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Open Access Highly Accessed Research article

Description of familial keloids in five pedigrees: evidence for autosomal dominant inheritance and phenotypic heterogeneity

Jason A Clark1, Maria L Turner2, Lillian Howard1, Horia Stanescu3, Robert Kleta3 and Jeffrey B Kopp1*

Author Affiliations

1 Kidney Disease Section, National Institute of Diabetes and Digestive and Kidney Diseases, National Institutes of Health, Bethesda, MD, USA

2 Dermatology Branch, National Cancer Institute, National Institutes of Health, Bethesda, MD, USA

3 Department of Medicine, University College London, UK

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BMC Dermatology 2009, 9:8  doi:10.1186/1471-5945-9-8

Published: 28 July 2009

Abstract

Background

Familial keloids have been reported, having either autosomal dominant or autosomal recessive inheritance. We wished to determine the inheritance pattern and phenotype of keloids among multigenerational families, as a prelude to a positional mapping strategy to identify candidate genes.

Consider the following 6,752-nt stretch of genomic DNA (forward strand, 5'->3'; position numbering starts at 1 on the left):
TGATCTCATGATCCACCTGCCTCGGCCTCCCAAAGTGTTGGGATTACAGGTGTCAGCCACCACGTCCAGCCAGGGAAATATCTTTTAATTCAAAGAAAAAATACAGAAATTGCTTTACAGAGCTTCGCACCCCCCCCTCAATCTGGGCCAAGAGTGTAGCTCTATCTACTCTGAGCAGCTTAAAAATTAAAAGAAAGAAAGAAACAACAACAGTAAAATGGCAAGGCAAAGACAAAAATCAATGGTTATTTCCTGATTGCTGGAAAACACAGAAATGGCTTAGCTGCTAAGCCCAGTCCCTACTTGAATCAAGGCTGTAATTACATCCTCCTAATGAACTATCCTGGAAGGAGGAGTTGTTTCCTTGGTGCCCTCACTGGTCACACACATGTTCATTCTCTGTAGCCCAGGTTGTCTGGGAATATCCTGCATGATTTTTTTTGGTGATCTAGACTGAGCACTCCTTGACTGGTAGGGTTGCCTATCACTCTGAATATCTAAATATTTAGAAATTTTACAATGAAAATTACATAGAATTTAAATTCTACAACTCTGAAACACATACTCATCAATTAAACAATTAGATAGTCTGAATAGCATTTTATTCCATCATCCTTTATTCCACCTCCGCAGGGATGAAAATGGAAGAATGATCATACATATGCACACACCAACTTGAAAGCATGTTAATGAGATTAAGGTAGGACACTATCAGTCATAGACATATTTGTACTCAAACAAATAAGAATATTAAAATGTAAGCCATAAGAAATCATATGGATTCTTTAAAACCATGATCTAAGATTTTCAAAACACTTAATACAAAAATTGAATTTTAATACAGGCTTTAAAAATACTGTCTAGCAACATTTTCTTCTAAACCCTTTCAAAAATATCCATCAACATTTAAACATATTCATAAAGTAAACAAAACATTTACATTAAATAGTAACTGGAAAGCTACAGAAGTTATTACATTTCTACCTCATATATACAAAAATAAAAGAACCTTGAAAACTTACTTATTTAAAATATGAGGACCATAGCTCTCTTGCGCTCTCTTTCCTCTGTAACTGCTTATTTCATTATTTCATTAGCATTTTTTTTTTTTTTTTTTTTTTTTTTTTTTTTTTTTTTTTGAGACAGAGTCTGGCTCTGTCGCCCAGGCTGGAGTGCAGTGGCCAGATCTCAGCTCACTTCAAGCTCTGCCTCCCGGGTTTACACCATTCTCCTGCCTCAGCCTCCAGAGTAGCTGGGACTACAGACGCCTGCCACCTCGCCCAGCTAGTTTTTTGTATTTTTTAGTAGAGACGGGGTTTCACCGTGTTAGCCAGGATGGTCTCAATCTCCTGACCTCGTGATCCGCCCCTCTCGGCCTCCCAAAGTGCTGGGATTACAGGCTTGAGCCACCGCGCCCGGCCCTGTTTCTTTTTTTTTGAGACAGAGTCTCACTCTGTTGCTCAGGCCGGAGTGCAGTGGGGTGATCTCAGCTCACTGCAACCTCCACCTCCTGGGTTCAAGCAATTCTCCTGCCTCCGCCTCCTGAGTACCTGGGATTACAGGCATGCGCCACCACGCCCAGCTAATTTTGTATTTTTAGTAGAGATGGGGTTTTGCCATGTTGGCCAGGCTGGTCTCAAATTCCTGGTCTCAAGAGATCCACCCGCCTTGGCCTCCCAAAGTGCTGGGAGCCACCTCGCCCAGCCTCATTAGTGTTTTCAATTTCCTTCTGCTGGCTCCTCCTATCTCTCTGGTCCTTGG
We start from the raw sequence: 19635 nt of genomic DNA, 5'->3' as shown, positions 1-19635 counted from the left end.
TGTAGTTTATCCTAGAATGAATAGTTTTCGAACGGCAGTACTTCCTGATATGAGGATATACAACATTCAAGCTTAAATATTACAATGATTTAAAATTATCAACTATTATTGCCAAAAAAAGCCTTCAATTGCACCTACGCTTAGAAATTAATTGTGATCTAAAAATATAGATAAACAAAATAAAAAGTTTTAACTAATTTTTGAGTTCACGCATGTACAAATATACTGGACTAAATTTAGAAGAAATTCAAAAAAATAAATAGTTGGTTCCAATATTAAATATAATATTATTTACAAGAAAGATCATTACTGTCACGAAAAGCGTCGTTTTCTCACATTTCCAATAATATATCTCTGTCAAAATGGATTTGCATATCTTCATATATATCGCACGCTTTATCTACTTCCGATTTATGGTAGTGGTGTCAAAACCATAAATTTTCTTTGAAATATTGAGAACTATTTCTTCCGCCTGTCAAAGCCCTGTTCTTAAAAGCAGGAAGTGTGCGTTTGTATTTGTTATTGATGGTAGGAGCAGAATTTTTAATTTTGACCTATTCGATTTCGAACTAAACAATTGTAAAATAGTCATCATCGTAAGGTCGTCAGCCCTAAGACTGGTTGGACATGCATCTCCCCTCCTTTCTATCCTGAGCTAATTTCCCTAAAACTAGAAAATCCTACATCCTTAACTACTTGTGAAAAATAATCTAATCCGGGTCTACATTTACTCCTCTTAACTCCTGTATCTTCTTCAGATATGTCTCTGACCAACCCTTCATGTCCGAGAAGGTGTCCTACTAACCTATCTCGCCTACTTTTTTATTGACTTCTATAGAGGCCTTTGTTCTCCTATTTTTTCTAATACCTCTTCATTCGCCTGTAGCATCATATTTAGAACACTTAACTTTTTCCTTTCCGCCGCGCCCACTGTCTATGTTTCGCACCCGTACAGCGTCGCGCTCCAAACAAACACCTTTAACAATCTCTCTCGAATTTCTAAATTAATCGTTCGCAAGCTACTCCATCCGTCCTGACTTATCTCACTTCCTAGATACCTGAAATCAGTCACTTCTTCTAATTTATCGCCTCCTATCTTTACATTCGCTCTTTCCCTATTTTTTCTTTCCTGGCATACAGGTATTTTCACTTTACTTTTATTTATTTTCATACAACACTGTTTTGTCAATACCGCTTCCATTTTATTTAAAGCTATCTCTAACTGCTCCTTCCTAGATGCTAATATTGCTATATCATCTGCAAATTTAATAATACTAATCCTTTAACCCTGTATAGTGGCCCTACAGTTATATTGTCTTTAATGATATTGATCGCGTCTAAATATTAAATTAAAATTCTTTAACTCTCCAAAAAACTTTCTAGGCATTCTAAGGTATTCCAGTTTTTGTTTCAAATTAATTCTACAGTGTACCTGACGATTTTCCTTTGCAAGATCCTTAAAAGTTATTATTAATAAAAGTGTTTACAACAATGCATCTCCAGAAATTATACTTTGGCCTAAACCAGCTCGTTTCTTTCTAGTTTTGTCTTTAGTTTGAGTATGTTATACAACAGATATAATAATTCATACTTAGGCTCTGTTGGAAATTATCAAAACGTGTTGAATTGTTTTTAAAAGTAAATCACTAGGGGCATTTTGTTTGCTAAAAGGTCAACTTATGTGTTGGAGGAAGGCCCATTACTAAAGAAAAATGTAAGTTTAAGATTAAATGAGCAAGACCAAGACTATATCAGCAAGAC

Methods

We studied three African American families, one Afro-Caribbean family and one Asian-American family. Phenotyping including assessing all patients for the presence, distribution, and appearance of keloids, together with the timing of keloid onset and provocative factors. The clinical trial was registered at clinicaltrials.gov (NCT 00005802).

Results

Age of keloid onset varied considerably within families, but commonly occurred by the second decade. The fraction of affected individuals was 38%, 45%, 62%, 67% and 73% among the five families respectively. Keloid severity and morphology differed within and between families. A novel finding is that certain families manifest keloids in distinct locations, with one family showing an excess of extremity keloids and two families showing an excess of axilla-groin keloids.

Conclusion

Familial keloids appear to most commonly manifest autosomal dominant or semidominant inheritance, and there may be familial patterns of keloid distribution.